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Clean Water In Schools


In accordance with Colorado House Bill 22-1358, all licensed childcare programs and public schools are required to test their drinking water for lead and take appropriate action if the results show lead levels at or above 5 parts per billion (ppb). The aim of this law is to reduce children's exposure to lead. 

D11 has conducted lead testing on all water fixtures used for drinking and cooking in all of its schools to comply with these regulations. We will keep this page updated as we receive the test results.

Clean Water

General Information

Lead is a poisonous metal that poses a significant danger to young kids. The level of risk depends on the amount of lead the child comes into contact with from all sources such as air, soil, dust, food, paint, consumer products, and water. Usually, old lead plumbing or corroded brass fixtures can increase the levels of lead in drinking water. If you're worried about your child's exposure, it's advisable to have their blood tested. Please reach out to your healthcare provider to find out more about getting your child's blood tested for lead.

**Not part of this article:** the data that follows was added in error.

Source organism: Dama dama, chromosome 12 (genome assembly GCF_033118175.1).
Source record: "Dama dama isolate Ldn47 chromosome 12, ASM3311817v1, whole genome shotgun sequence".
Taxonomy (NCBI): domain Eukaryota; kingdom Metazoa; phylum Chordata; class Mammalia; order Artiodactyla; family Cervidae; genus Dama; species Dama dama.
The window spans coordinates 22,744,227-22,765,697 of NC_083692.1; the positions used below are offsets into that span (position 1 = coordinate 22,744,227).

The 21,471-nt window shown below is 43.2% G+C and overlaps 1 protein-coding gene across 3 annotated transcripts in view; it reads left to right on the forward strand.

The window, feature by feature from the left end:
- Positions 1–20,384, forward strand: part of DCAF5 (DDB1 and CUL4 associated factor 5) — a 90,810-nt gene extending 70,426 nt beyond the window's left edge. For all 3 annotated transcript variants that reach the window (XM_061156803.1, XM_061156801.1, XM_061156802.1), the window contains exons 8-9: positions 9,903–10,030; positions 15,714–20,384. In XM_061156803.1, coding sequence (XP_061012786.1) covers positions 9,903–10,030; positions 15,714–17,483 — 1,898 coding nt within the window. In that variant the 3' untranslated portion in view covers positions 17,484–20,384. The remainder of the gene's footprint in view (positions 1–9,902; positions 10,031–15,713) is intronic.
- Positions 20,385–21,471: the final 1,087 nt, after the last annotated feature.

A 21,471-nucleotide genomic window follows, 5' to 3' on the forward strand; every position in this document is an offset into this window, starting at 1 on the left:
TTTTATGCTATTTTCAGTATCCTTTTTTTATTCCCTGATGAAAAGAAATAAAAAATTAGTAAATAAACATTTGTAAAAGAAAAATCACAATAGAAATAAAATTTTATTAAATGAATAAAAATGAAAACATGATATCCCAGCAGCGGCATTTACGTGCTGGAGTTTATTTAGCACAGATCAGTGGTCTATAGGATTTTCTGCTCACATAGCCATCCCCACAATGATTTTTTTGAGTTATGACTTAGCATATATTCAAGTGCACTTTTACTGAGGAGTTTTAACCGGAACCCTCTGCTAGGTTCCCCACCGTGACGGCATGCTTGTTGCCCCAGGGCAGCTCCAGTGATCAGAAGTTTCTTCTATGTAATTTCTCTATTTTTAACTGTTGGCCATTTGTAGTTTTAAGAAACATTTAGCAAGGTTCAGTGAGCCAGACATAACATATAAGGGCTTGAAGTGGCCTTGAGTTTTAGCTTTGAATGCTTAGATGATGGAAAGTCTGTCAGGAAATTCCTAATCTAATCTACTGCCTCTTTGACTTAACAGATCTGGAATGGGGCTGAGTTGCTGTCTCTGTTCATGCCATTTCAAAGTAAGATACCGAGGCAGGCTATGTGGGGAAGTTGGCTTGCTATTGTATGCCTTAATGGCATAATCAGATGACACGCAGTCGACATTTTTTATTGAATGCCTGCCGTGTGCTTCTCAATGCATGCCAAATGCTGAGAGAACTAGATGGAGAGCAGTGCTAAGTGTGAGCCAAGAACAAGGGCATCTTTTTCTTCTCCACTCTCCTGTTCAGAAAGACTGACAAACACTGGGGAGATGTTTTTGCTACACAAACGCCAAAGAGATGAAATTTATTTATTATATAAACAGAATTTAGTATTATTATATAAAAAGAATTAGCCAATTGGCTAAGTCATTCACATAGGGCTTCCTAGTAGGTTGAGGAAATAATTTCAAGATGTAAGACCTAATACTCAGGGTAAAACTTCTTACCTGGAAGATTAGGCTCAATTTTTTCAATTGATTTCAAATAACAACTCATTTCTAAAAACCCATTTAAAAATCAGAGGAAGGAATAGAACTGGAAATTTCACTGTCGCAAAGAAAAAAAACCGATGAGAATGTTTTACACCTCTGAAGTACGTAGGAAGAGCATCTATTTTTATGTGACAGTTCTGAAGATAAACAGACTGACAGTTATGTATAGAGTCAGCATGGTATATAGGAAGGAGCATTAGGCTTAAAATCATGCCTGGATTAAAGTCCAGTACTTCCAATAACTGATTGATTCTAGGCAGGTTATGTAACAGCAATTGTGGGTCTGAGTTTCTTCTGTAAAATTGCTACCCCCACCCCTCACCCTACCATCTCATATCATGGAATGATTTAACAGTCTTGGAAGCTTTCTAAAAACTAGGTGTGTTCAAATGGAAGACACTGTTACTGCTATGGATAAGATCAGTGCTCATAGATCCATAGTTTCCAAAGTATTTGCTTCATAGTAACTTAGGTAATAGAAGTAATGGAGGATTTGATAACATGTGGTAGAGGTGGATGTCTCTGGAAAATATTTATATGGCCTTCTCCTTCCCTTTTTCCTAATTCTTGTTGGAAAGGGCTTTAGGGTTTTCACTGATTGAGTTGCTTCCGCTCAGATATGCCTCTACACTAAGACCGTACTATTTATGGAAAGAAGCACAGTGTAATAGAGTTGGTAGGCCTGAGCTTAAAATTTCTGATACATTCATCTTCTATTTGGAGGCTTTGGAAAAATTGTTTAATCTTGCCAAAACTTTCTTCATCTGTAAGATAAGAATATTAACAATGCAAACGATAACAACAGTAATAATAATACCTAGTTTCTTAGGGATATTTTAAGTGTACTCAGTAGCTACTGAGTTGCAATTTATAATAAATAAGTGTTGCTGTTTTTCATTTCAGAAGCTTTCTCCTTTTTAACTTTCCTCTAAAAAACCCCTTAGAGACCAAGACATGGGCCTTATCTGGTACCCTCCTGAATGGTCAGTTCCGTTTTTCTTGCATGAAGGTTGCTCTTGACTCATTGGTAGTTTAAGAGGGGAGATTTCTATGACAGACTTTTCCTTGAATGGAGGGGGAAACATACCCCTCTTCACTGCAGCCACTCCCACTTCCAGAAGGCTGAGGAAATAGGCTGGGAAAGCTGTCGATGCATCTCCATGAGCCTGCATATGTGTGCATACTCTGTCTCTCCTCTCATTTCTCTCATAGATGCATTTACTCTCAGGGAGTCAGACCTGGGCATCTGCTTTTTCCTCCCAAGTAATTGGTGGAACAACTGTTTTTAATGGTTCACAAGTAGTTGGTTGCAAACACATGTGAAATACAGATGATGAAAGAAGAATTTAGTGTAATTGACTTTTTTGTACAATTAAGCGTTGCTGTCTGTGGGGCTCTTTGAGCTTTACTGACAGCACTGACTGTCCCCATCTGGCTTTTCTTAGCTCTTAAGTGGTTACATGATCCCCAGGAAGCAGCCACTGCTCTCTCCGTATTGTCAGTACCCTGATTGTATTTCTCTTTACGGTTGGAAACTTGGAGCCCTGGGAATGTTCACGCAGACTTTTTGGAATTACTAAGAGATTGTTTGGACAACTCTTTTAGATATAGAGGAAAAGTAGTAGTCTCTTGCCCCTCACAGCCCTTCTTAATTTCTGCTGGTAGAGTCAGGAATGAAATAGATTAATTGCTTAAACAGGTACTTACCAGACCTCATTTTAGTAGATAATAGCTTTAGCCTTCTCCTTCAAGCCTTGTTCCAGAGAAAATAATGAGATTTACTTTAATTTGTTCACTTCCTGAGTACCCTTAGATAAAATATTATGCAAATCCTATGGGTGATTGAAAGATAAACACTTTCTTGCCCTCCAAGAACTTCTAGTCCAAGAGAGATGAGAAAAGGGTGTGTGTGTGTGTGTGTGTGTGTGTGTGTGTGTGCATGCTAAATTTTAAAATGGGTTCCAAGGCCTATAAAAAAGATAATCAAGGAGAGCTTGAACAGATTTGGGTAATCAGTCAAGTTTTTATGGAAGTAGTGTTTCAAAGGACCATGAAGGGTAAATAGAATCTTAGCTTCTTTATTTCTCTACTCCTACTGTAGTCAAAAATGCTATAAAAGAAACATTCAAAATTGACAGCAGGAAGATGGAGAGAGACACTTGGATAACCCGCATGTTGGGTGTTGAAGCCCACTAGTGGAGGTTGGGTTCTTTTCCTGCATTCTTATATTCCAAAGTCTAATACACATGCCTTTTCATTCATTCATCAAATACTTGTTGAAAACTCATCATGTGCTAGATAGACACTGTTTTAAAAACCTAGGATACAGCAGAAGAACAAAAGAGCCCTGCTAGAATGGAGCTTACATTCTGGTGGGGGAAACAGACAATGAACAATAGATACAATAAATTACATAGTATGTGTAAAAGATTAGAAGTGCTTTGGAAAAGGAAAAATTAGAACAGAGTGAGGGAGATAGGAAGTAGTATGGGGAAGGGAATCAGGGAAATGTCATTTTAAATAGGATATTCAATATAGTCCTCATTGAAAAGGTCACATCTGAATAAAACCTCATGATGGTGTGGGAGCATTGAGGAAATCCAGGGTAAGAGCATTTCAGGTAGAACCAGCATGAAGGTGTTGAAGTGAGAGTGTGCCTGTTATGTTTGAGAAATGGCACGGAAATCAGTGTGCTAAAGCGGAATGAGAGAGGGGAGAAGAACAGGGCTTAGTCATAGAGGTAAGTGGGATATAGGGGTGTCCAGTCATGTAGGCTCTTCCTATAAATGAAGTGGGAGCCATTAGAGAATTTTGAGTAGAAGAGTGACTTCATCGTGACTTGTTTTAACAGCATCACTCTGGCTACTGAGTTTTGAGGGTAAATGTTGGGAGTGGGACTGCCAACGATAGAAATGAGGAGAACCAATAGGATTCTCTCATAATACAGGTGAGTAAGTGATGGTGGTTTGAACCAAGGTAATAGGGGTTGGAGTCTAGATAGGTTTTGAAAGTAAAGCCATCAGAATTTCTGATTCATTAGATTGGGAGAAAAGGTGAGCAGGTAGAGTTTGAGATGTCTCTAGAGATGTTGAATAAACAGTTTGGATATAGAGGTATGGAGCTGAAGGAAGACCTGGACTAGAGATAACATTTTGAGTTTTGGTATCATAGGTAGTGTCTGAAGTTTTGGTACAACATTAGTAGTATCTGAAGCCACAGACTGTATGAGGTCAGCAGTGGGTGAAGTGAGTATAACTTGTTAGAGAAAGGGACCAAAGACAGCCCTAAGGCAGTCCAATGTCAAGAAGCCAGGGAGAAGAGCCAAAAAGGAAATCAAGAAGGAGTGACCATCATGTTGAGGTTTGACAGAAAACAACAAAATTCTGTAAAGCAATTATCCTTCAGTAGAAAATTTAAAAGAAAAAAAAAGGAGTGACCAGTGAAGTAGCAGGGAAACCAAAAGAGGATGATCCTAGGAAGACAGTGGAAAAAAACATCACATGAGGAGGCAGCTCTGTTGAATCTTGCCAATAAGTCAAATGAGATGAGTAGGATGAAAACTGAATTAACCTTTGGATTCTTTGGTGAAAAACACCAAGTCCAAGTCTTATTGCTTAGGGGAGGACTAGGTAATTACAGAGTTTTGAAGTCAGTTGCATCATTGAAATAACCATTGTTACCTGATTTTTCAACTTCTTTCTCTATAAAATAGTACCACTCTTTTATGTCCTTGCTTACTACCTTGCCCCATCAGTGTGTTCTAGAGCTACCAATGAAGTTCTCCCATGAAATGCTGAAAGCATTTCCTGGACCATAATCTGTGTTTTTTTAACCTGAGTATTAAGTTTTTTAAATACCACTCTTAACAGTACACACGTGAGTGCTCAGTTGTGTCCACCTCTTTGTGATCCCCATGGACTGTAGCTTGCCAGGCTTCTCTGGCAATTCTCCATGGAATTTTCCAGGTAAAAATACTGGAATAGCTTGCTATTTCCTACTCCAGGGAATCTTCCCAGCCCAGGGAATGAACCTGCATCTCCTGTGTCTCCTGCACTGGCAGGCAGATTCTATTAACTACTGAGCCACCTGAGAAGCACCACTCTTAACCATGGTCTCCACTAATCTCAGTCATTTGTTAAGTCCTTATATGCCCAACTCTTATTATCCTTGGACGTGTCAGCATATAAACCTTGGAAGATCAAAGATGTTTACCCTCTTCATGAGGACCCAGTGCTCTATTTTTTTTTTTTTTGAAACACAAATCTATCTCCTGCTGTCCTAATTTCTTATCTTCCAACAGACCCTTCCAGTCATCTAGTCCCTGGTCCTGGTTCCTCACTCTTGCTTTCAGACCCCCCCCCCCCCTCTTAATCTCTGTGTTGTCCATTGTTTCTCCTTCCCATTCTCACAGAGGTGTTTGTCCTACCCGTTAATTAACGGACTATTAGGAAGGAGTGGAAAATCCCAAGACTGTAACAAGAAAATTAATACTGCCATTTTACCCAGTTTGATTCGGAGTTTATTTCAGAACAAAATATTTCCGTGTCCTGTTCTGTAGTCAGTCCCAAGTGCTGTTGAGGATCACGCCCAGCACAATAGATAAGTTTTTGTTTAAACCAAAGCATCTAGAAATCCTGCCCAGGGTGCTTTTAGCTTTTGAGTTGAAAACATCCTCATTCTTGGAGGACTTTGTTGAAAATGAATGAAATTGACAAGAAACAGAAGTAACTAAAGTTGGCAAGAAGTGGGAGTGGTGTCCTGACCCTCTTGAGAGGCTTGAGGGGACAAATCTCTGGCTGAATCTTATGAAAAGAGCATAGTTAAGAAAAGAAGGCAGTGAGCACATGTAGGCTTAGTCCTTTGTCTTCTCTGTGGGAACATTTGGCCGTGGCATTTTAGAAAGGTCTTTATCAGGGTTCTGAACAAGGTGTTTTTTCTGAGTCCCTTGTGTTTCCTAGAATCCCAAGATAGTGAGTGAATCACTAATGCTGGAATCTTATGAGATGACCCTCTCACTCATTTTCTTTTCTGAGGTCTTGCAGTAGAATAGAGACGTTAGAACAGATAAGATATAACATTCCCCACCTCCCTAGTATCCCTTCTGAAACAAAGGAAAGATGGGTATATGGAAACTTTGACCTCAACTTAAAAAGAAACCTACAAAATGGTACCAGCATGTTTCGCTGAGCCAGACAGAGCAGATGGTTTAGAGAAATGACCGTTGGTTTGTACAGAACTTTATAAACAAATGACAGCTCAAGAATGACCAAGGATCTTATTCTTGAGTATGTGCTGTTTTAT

For more information please visit:
For more information on lead: 
For Colorado lead testing requirements in drinking water: 
For U.S. Environmental Protection Agency (EPA) general information on lead: 

To check the detailed sample results and remediation status, please follow this link. Please note that it may take up to 3 days for the results to be displayed on the webpage. The safety and well-being of the children in Colorado is our top priority, and we will keep you updated on the progress. Should you have any questions or concerns regarding our facilities and the measures taken, kindly reach out to Jennifer Hotaling at

Schools and childcare facilities with lead levels in drinking water exceeding 5 parts per billion (ppb) must take immediate action to minimize exposure to lead. For fixtures with lead levels at or above 5 ppb, the fixture will be turned off while a long-term solution is being sought. This solution may include removing the fixture permanently from service, designating a fixture as "not for drinking," replacing drinking water faucets or fountains or installing filters. For fixtures with lead levels below 5 ppb, we will continue to employ routine practices to further reduce potential exposure.